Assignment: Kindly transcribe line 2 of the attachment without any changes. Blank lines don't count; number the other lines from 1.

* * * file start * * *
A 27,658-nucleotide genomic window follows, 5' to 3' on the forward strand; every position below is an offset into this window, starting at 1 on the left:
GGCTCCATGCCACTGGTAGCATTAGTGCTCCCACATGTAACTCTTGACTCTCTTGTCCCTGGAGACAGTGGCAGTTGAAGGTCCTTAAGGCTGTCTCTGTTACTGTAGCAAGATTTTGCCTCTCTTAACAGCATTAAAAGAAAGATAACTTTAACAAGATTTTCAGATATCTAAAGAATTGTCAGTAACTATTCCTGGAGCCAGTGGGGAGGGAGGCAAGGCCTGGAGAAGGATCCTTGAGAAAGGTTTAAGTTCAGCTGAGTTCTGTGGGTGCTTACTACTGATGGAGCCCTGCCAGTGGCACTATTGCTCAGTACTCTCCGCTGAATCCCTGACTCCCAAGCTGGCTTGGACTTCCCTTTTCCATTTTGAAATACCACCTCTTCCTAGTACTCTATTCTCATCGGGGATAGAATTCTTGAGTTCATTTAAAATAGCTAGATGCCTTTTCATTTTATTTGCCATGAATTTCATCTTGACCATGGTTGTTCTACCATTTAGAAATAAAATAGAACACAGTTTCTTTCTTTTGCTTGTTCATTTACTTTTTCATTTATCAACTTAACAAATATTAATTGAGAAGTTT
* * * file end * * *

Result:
GGCTCCATGCCACTGGTAGCATTAGTGCTCCCACATGTAACTCTTGACTCTCTTGTCCCTGGAGACAGTGGCAGTTGAAGGTCCTTAAGGCTGTCTCTGTTACTGTAGCAAGATTTTGCCTCTCTTAACAGCATTAAAAGAAAGATAACTTTAACAAGATTTTCAGATATCTAAAGAATTGTCAGTAACTATTCCTGGAGCCAGTGGGGAGGGAGGCAAGGCCTGGAGAAGGATCCTTGAGAAAGGTTTAAGTTCAGCTGAGTTCTGTGGGTGCTTACTACTGATGGAGCCCTGCCAGTGGCACTATTGCTCAGTACTCTCCGCTGAATCCCTGACTCCCAAGCTGGCTTGGACTTCCCTTTTCCATTTTGAAATACCACCTCTTCCTAGTACTCTATTCTCATCGGGGATAGAATTCTTGAGTTCATTTAAAATAGCTAGATGCCTTTTCATTTTATTTGCCATGAATTTCATCTTGACCATGGTTGTTCTACCATTTAGAAATAAAATAGAACACAGTTTCTTTCTTTTGCTTGTTCATTTACTTTTTCATTTATCAACTTAACAAATATTAATTGAGAAGTTT